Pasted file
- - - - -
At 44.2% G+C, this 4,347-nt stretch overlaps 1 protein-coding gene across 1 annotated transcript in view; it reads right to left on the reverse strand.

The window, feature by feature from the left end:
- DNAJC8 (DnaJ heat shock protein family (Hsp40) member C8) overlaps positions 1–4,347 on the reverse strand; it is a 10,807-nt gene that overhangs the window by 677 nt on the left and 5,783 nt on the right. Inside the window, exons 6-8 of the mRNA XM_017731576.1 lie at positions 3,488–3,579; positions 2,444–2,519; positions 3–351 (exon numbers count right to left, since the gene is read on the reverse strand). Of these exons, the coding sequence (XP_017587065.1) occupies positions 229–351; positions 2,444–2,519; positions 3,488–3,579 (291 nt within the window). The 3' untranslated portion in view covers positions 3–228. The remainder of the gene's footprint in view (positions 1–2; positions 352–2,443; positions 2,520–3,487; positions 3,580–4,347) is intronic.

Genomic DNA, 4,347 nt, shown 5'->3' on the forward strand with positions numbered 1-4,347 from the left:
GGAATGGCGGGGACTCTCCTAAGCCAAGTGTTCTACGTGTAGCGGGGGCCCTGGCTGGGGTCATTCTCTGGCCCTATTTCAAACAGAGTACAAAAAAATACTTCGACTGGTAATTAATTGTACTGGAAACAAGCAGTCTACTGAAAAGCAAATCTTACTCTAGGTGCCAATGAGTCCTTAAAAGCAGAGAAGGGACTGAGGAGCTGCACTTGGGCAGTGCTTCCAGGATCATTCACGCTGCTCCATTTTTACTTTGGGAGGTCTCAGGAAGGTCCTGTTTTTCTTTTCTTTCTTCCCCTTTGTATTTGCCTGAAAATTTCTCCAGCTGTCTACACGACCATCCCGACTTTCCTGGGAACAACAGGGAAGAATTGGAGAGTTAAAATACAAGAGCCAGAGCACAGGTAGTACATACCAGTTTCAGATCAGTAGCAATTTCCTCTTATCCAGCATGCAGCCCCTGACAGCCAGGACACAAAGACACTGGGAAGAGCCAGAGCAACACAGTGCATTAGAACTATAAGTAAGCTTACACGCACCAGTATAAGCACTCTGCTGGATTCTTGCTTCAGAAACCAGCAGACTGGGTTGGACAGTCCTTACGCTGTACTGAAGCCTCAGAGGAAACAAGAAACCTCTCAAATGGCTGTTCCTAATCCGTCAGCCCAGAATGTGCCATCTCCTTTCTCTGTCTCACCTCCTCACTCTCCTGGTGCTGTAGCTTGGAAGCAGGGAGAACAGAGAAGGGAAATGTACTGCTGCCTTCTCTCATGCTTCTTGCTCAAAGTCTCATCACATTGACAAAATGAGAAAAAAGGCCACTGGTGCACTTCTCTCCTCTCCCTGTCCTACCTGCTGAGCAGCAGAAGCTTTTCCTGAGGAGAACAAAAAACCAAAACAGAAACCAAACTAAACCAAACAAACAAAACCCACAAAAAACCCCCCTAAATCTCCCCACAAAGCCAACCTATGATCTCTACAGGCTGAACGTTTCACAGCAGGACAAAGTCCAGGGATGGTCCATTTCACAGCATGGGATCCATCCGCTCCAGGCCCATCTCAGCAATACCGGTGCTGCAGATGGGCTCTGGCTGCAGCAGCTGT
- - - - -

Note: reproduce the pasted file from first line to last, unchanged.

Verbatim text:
At 44.2% G+C, this 4,347-nt stretch overlaps 1 protein-coding gene across 1 annotated transcript in view; it reads right to left on the reverse strand.

The window, feature by feature from the left end:
- DNAJC8 (DnaJ heat shock protein family (Hsp40) member C8) overlaps positions 1–4,347 on the reverse strand; it is a 10,807-nt gene that overhangs the window by 677 nt on the left and 5,783 nt on the right. Inside the window, exons 6-8 of the mRNA XM_017731576.1 lie at positions 3,488–3,579; positions 2,444–2,519; positions 3–351 (exon numbers count right to left, since the gene is read on the reverse strand). Of these exons, the coding sequence (XP_017587065.1) occupies positions 229–351; positions 2,444–2,519; positions 3,488–3,579 (291 nt within the window). The 3' untranslated portion in view covers positions 3–228. The remainder of the gene's footprint in view (positions 1–2; positions 352–2,443; positions 2,520–3,487; positions 3,580–4,347) is intronic.

Genomic DNA, 4,347 nt, shown 5'->3' on the forward strand with positions numbered 1-4,347 from the left:
GGAATGGCGGGGACTCTCCTAAGCCAAGTGTTCTACGTGTAGCGGGGGCCCTGGCTGGGGTCATTCTCTGGCCCTATTTCAAACAGAGTACAAAAAAATACTTCGACTGGTAATTAATTGTACTGGAAACAAGCAGTCTACTGAAAAGCAAATCTTACTCTAGGTGCCAATGAGTCCTTAAAAGCAGAGAAGGGACTGAGGAGCTGCACTTGGGCAGTGCTTCCAGGATCATTCACGCTGCTCCATTTTTACTTTGGGAGGTCTCAGGAAGGTCCTGTTTTTCTTTTCTTTCTTCCCCTTTGTATTTGCCTGAAAATTTCTCCAGCTGTCTACACGACCATCCCGACTTTCCTGGGAACAACAGGGAAGAATTGGAGAGTTAAAATACAAGAGCCAGAGCACAGGTAGTACATACCAGTTTCAGATCAGTAGCAATTTCCTCTTATCCAGCATGCAGCCCCTGACAGCCAGGACACAAAGACACTGGGAAGAGCCAGAGCAACACAGTGCATTAGAACTATAAGTAAGCTTACACGCACCAGTATAAGCACTCTGCTGGATTCTTGCTTCAGAAACCAGCAGACTGGGTTGGACAGTCCTTACGCTGTACTGAAGCCTCAGAGGAAACAAGAAACCTCTCAAATGGCTGTTCCTAATCCGTCAGCCCAGAATGTGCCATCTCCTTTCTCTGTCTCACCTCCTCACTCTCCTGGTGCTGTAGCTTGGAAGCAGGGAGAACAGAGAAGGGAAATGTACTGCTGCCTTCTCTCATGCTTCTTGCTCAAAGTCTCATCACATTGACAAAATGAGAAAAAAGGCCACTGGTGCACTTCTCTCCTCTCCCTGTCCTACCTGCTGAGCAGCAGAAGCTTTTCCTGAGGAGAACAAAAAACCAAAACAGAAACCAAACTAAACCAAACAAACAAAACCCACAAAAAACCCCCCTAAATCTCCCCACAAAGCCAACCTATGATCTCTACAGGCTGAACGTTTCACAGCAGGACAAAGTCCAGGGATGGTCCATTTCACAGCATGGGATCCATCCGCTCCAGGCCCATCTCAGCAATACCGGTGCTGCAGATGGGCTCTGGCTGCAGCAGCTGT